March 18, 2011
PASADENA, Calif. -- Hopes for reviving NASA's Spirit Mars rover dimmed further with passage last week of the point at which the rover's locale received its maximum sunshine for the Martian year.
The rover team has tried to contact Spirit for months with strategies based on the possibility that increasing energy availability might wake the rover from hibernation. The team has now switched to communication strategies designed to address more than one problem on the rover. If no signal is heard from Spirit in the next month or two, the team at NASA's Jet Propulsion Laboratory, Pasadena, Calif., will shift to single-rover operations, continuing to operate Spirit's active twin, Opportunity.
"The commands we are sending starting this week should work in a multiple-fault scenario where Spirit's main transmitter is no longer working and the mission clock has lost track of time or drifted significantly," said JPL's John Callas, project manager for Spirit and Opportunity.
Spirit landed on Mars Jan. 4, 2004 Universal Time (Jan. 3, Pacific Time) for a mission designed to last for three months. After accomplishing its prime-mission goals, Spirit worked for more than five years in bonus-time extended missions.
Spirit has not communicated since March 22, 2010. Power output from its solar array had been waning prior to that, and the rover had been expected to go into a low-power hibernation mode. With drive motors on two of its six wheels no longer working, Spirit had been unable in preceding months to maneuver much in its sand-trap location. The rover could not get to a favorable tilt for its solar panels as Martian winter approached.
During the Martian winter with most heaters turned off, Spirit experienced colder internal temperatures than in any of its three previous winters on Mars. The cold could have damaged any of several electronic components that, if damaged, would prevent reestablishing communication with Spirit.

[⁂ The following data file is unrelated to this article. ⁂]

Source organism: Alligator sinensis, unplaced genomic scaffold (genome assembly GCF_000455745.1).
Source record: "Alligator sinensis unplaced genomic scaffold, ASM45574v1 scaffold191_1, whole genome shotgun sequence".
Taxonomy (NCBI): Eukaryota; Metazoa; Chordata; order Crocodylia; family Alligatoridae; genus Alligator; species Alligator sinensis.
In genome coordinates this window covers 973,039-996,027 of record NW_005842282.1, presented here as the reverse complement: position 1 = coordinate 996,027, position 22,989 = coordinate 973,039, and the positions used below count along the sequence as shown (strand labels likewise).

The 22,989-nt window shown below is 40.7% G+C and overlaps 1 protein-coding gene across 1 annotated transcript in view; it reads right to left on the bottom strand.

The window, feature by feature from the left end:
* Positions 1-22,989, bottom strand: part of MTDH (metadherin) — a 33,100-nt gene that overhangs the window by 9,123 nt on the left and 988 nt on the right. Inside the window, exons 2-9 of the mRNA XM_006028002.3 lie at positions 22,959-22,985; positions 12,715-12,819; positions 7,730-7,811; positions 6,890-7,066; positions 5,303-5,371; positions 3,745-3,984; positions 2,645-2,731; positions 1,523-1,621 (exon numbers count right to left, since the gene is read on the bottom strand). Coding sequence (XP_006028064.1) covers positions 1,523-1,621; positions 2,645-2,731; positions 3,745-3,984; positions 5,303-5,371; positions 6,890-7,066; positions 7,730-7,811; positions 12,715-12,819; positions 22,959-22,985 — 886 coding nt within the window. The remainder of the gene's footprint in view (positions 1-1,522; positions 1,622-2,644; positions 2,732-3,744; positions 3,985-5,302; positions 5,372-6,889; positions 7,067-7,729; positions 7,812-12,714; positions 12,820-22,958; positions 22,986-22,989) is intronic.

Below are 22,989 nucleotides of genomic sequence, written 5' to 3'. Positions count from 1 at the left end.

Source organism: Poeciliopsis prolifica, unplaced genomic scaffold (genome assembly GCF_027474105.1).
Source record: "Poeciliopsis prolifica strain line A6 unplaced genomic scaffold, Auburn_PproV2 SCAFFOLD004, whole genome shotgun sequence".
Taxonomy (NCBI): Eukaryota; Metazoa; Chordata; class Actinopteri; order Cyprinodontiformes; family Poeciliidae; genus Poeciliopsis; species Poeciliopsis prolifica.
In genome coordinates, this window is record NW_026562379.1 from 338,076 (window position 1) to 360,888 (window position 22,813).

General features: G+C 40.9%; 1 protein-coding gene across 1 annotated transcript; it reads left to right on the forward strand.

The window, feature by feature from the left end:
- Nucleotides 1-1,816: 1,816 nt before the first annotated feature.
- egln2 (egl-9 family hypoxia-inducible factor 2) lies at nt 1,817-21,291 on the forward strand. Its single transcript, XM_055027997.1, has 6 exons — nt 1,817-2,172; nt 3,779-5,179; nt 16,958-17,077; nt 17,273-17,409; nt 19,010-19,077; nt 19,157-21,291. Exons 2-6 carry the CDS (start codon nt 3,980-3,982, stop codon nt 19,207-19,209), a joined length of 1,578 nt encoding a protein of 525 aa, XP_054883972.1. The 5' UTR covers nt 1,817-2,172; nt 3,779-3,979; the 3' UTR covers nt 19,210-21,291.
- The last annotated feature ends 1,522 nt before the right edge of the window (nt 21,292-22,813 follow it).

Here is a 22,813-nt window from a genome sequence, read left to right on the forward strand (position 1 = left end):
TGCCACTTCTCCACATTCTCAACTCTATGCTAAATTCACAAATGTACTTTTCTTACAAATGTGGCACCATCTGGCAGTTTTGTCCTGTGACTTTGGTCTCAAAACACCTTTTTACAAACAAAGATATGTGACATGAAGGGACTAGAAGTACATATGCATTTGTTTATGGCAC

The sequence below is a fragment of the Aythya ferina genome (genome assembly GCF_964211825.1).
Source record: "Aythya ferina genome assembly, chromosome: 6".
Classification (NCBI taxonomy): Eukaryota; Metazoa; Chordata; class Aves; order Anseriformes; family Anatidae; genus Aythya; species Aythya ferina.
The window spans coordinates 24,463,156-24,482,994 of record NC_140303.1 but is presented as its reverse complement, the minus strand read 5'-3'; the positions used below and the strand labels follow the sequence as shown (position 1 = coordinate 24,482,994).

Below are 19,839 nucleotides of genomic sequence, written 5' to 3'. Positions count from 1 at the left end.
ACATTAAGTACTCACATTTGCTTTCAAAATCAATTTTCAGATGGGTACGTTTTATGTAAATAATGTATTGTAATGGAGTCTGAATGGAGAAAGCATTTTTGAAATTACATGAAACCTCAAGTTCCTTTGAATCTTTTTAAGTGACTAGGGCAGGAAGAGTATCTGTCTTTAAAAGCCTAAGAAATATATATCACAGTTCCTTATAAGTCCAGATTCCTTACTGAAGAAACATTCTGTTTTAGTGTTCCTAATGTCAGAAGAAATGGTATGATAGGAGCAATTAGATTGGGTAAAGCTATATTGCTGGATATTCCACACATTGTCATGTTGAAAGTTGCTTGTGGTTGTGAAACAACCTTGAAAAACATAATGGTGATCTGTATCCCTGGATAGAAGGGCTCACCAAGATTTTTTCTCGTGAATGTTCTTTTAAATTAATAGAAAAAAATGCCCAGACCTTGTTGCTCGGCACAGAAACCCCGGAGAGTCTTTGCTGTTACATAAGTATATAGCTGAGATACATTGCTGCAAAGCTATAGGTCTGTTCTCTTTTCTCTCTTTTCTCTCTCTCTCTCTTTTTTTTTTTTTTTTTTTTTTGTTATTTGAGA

However, attempts to regain contact have continued for more than eight months in the possibility that the seasonal increase in solar energy available at Spirit's location would revive the rover. NASA's Deep Space Network of antennas in California, Spain and Australia has been listening for Spirit daily. The rover team has also sent commands to elicit a response from the rover even if the rover has lost track of time, or if its receiver has degraded in frequency response.
The available solar energy at Spirit's site was estimated to peak on March 10. Revised commanding began March 15, including instructions for the rover to be receptive over UHF relay to hailing from the Mars orbiters for extended periods of time and to use a backup transmitter on the rover.
Spirit and Opportunity both have made important discoveries about wet environments on ancient Mars that may have been favorable for supporting microbial life. Opportunity landed three weeks after Spirit.
JPL, a division of the California Institute of Technology in Pasadena, manages the Mars Exploration Rover project for NASA's Science Mission Directorate, Washington.
Guy Webster 818-354-6278
Jet Propulsion Laboratory, Pasadena, Calif.